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How can I determine whether something is or is not the case?

How can I determine whether something is or is not the case?
emanswen
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Posted Jul 12, 2009 - 11:59 PM:
Subject: How can I determine whether something is or is not the case?
I tentatively believe that externalism is a better way to go than internalism in the analysis of the concept of knowledge on account of the Gettier counter-examples (and some other considerations), but I also think that accepting externalism sort of avoids a question which the internalist wants (perhaps in vain) to answer - that is, from a first-person point of view, how can I determine whether or not something is the case?

There are certain states-of-affairs1 which I cannot conceive of as not being the case; namely, those described by statements which are 'logically true' or by statements which are commonly called 'analytic'. All other states-of-affairs, which I can conceive of as being the case, I can also conceive of as not being the case.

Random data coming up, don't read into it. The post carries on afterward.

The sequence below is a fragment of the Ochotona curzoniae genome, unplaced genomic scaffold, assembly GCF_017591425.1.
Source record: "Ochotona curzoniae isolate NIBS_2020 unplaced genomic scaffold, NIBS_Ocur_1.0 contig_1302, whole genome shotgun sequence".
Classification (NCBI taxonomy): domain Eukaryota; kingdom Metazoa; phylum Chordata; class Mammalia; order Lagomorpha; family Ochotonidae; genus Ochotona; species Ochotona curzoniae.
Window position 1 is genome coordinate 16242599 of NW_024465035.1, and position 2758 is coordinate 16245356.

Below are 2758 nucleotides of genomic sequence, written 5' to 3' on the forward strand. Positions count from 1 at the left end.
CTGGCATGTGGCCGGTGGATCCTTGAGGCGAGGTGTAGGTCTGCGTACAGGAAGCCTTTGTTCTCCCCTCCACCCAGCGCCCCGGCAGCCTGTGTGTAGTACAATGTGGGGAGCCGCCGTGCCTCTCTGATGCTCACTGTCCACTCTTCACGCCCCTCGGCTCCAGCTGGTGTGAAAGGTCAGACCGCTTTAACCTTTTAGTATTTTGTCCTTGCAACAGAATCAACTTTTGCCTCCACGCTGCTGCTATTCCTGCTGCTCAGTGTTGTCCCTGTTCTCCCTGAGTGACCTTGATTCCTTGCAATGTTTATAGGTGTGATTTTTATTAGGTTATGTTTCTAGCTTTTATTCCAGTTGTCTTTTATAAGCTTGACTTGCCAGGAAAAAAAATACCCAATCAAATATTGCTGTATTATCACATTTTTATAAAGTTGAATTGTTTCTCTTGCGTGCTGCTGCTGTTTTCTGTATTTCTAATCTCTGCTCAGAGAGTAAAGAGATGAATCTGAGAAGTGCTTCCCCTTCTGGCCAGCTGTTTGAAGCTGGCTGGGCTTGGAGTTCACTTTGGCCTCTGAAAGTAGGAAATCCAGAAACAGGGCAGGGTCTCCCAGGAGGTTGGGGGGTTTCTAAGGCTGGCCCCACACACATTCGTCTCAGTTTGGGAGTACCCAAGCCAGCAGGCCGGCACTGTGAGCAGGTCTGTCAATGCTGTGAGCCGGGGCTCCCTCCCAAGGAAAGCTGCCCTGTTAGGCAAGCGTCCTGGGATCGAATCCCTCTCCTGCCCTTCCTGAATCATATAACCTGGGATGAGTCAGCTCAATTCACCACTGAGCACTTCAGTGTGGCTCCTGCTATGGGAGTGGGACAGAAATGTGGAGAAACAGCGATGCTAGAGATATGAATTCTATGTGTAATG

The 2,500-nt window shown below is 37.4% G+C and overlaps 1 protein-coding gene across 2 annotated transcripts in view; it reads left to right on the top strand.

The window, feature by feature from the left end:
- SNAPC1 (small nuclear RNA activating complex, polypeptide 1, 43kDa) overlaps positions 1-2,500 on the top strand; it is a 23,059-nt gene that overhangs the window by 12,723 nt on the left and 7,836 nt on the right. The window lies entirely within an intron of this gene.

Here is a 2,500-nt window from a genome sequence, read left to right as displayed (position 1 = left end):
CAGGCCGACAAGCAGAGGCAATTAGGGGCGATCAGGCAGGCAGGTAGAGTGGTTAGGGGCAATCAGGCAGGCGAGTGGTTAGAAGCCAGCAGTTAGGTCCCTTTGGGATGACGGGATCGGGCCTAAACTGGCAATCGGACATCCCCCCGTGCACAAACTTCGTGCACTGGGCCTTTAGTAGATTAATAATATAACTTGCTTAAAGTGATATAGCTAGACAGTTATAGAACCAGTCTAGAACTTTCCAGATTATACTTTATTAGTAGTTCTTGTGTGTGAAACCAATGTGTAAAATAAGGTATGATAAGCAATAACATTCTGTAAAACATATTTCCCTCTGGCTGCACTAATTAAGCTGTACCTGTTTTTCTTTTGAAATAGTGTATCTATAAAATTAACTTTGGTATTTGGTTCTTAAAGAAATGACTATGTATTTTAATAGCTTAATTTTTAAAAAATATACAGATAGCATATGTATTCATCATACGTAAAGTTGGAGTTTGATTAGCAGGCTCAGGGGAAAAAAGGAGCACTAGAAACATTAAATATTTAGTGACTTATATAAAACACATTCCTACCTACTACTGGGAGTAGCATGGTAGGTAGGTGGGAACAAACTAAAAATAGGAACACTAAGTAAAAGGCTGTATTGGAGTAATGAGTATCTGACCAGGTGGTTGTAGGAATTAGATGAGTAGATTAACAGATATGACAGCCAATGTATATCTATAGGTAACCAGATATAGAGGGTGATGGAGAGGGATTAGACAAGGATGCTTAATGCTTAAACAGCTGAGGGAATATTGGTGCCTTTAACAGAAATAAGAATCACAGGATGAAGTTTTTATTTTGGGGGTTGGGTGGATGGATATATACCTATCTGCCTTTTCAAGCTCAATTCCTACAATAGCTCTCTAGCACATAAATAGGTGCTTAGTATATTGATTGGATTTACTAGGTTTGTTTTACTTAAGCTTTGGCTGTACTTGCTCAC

For these latter states-of-affairs, I might come up with some kind of general schema designed to help me to determine whether a particular state-of-affairs is the case or not:

(A) If y, then x is the case

where y might be something like

the belief that x is intuitively certain, or was produced by a reliable cognitive process, or coheres with my other beliefs, etc.

There are two problems with this approach:

1. Unless y is one of those states-of-affairs which I cannot conceive of as not being the case, I will be compelled to ask, "How can I determine whether or not y is the case?", which leads me back to the original question. Generally, the plausible candidates for y are not states-of-affairs which cannot be conceived of as not being the case; Descartes tried to take this route but is generally considered to have been unsuccessful.

2. Unless (A) is one of those states-of-affairs which I cannot conceive of as not being the case, I will be compelled to ask, "How can I determine whether or not (A) is the case?", which leads me back to the original question.